Location: Foreign Animal Disease ResearchTitle: Virus-host interactions in persistently FMDV-infected cells derived from bovine pharynx
|O'DONNELL, VIVIAN - University Of Connecticut|
|Pacheco Tobin, Juan|
|GLADUE, DOUGLAS - University Of Connecticut|
|BAXT, BARRY - Retired ARS Employee|
Submitted to: Virology
Publication Type: Peer Reviewed Journal
Publication Acceptance Date: 8/4/2014
Publication Date: 9/9/2014
Citation: O'Donnell, V., Pacheco Tobin, J., Larocco, M.A., Gladue, D.P., Pauszek, S.J., Smoliga, G.R., Krug, P.W., Baxt, B., Borca, M.V., Rodriguez, L.L. 2014. Virus-host interactions in persistently FMDV-infected cells derived from bovine pharynx. Virology. 468-470C:185-196.
Interpretive Summary: Foot-and-mouth disease is a highly contagious foreign animal disease of livestock, which results in large economic losses to countries where it occurs. The virus produces an acute infection in cloven-hoofed livestock which is characterized by vesicular lesions and, particularly in cattle, a persistent infection with asymptomatic low-level production of virus. In this study, we described the establishment of a persistently-FMDV infected primary cell culture. We examined the persistent virus recovered for mutations and growth. The development of persistently FMDV-infected bovine pharynx cultures can be used as an in vitro persistent model for FMDV persistence.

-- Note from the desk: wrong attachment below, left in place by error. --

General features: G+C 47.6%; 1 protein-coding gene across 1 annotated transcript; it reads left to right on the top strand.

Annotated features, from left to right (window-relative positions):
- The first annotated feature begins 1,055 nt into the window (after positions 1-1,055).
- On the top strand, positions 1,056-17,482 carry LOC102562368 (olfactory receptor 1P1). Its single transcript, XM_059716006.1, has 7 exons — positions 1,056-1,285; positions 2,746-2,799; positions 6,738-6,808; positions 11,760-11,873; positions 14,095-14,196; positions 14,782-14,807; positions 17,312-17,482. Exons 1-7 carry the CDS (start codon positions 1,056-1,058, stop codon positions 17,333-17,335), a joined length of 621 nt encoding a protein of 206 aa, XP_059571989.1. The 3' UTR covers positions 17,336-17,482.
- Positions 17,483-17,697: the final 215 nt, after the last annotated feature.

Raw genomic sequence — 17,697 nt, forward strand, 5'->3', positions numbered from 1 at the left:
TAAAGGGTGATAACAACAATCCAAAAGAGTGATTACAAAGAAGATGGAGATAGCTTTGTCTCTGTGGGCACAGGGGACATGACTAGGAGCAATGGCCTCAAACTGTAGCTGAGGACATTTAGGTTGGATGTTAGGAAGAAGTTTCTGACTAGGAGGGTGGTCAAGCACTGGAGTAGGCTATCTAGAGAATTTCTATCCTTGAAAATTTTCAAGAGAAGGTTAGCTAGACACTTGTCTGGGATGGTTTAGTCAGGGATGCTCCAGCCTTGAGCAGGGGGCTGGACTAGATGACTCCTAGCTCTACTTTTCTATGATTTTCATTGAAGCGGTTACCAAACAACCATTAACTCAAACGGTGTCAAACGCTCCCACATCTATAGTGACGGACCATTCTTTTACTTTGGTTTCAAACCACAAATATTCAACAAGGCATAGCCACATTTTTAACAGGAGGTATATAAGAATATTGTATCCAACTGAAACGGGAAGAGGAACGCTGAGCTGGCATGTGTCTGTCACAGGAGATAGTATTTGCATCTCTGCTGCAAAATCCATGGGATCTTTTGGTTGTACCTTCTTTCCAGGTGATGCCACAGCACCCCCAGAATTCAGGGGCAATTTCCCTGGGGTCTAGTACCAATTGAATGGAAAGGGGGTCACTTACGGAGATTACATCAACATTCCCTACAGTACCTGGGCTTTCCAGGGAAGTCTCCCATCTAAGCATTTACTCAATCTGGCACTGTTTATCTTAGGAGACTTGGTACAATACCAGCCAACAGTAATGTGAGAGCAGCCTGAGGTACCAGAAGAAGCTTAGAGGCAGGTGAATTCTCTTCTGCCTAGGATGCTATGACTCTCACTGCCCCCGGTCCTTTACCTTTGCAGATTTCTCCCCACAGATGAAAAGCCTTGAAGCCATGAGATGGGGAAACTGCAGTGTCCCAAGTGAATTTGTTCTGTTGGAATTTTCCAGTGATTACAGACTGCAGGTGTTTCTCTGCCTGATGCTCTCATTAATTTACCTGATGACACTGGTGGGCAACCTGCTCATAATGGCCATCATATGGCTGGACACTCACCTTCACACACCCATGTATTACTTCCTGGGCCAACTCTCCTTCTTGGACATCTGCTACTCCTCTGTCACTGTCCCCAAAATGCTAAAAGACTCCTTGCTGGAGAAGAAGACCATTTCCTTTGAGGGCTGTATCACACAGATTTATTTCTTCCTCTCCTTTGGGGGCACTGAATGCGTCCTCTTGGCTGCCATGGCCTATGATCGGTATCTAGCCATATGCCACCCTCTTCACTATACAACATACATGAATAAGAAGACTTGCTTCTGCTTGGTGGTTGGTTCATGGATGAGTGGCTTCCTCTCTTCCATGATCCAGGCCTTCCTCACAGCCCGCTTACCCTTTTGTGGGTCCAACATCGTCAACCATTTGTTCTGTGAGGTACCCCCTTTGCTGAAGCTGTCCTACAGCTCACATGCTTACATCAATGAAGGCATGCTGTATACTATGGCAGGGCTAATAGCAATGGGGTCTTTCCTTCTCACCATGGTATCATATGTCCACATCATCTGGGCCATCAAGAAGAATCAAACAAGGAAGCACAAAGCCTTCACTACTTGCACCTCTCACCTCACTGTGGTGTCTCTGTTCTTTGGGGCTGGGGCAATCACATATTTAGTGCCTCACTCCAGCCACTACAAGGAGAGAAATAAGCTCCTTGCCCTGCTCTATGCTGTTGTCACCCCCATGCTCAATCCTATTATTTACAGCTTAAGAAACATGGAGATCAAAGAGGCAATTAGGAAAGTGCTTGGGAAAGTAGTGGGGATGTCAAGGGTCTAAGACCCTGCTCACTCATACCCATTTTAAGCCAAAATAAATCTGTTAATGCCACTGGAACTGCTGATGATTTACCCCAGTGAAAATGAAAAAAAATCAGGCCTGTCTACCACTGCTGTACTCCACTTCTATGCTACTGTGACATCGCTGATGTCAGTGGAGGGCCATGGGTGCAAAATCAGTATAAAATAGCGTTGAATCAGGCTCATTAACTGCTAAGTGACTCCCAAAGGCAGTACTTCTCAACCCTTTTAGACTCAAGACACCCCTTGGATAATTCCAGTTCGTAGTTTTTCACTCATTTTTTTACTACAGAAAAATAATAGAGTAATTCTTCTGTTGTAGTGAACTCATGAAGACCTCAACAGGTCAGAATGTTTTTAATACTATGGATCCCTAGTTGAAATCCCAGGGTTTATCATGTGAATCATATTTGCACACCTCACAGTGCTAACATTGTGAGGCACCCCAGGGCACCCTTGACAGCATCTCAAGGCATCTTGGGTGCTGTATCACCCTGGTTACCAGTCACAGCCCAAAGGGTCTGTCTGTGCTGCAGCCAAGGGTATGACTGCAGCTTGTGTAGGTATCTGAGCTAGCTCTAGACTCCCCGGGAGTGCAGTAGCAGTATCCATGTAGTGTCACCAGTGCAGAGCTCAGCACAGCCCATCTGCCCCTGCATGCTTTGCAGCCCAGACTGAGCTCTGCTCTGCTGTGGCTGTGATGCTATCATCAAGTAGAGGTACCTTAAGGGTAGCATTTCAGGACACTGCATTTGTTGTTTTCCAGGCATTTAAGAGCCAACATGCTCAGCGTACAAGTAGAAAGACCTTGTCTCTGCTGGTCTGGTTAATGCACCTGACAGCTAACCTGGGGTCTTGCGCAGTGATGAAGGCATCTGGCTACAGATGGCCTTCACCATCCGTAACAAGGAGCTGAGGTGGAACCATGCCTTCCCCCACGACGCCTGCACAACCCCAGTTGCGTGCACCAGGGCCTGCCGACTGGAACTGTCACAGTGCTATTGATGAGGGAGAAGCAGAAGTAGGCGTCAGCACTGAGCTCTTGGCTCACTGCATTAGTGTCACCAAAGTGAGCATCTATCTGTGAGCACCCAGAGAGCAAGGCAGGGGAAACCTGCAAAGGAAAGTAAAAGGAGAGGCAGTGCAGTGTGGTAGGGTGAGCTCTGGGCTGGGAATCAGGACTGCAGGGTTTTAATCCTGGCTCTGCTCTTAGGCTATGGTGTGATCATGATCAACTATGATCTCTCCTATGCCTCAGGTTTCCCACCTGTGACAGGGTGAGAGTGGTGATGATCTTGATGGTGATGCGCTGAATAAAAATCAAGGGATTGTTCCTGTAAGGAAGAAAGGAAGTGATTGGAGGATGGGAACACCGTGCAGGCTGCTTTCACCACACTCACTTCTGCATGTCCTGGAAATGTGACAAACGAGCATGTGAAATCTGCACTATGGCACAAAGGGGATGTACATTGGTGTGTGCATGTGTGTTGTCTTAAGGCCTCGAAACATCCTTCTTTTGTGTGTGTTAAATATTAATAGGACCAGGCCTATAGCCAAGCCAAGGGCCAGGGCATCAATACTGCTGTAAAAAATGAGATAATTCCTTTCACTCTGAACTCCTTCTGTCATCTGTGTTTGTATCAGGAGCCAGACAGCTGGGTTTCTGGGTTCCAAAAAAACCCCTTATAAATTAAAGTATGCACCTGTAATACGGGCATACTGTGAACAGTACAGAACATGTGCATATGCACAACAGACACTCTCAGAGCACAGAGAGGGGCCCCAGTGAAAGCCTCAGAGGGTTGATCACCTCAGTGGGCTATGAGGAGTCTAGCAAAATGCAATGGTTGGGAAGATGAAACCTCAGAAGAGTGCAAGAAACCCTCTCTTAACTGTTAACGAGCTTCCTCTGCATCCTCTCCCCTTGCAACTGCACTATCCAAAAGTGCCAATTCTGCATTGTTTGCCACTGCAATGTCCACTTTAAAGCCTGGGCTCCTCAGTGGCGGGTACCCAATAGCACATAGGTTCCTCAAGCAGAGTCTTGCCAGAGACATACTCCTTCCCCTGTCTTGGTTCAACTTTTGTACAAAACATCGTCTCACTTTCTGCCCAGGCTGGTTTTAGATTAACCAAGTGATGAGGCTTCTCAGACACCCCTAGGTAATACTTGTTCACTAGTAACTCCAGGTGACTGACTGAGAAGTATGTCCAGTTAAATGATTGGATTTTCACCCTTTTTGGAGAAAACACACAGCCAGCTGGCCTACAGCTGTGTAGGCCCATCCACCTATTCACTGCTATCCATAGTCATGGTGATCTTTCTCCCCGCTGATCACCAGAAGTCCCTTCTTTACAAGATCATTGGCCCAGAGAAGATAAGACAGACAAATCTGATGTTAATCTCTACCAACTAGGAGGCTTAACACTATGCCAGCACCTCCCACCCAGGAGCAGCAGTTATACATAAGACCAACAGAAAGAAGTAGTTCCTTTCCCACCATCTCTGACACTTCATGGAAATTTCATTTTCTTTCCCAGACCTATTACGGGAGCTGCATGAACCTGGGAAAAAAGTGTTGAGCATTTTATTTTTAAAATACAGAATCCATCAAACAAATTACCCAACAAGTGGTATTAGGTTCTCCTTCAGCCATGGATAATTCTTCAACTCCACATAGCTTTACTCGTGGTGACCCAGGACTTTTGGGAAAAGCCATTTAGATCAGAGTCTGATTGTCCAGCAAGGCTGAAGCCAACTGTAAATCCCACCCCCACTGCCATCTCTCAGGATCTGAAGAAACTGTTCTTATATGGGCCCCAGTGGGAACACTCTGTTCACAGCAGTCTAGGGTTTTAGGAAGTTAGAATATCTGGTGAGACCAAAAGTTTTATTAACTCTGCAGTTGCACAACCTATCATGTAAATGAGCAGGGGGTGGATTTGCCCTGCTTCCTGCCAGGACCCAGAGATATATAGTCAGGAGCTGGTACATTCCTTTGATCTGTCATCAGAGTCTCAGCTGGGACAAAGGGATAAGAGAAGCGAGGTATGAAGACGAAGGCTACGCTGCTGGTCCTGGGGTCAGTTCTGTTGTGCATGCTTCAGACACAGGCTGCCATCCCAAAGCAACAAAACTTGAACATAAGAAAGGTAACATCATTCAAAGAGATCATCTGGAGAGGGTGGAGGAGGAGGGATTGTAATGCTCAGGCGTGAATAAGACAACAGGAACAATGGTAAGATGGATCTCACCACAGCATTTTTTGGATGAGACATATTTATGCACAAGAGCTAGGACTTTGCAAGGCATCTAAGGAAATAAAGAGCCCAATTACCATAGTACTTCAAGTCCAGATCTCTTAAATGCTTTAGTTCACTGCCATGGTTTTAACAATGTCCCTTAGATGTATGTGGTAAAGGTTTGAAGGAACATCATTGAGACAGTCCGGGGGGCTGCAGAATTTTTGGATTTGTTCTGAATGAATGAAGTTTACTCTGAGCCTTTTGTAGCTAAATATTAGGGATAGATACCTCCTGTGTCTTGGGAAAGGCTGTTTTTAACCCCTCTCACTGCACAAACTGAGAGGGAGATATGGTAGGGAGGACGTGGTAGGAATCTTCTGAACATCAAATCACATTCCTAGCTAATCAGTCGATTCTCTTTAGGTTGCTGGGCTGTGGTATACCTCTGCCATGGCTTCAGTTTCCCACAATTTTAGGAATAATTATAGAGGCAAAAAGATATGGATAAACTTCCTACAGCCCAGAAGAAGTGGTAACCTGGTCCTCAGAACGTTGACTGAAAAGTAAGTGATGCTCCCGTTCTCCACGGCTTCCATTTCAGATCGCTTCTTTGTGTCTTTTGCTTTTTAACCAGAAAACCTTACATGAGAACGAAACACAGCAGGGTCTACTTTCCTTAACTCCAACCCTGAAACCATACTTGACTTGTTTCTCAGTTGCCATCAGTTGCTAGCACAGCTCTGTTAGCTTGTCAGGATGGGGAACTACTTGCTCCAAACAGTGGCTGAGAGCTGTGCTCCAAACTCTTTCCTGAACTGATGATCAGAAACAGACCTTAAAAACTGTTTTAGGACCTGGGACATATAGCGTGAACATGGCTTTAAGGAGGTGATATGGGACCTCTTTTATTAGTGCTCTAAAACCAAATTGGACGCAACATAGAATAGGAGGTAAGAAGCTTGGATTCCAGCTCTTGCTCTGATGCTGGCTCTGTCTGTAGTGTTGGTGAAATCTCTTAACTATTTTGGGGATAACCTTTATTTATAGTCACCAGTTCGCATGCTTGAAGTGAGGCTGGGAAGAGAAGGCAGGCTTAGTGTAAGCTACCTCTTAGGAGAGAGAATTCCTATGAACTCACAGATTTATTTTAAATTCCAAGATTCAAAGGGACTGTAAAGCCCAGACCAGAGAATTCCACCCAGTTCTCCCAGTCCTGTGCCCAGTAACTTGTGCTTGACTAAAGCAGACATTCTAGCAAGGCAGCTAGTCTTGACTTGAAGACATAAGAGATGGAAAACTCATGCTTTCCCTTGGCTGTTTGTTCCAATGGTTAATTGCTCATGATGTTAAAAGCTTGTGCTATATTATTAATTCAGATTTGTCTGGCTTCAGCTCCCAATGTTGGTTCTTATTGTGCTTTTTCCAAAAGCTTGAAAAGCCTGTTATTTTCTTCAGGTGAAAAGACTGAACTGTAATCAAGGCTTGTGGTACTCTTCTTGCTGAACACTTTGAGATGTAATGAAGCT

Technical Abstract: Foot-and-mouth disease virus (FMDV) produces a disease in cattle characterized by vesicular lesions and a persistent infection with asymptomatic low-level production of virus. Here we describe the establishment of a persistently infected primary cell culture derived from bovine pharynx tissue (PBPT) infected with FMDV serotype O1 Manisa, where surviving cells were serially passed until a persistently infected culture was generated. Characterization of the persistent virus demonstrated changes in its plaque size, ability to grow in different cell lines, loss of the ability to use integrins as receptors, and an adaptation to the PBPT cultures when compared with the parental virus. These results demonstrate for the first time the establishment of persistently infected PBPT cell cultures where a co-evolutionary process has taken place between the virus and host cells. This in vitro model for FMDV persistence may help further understanding of the molecular mechanisms of the cattle carrier state.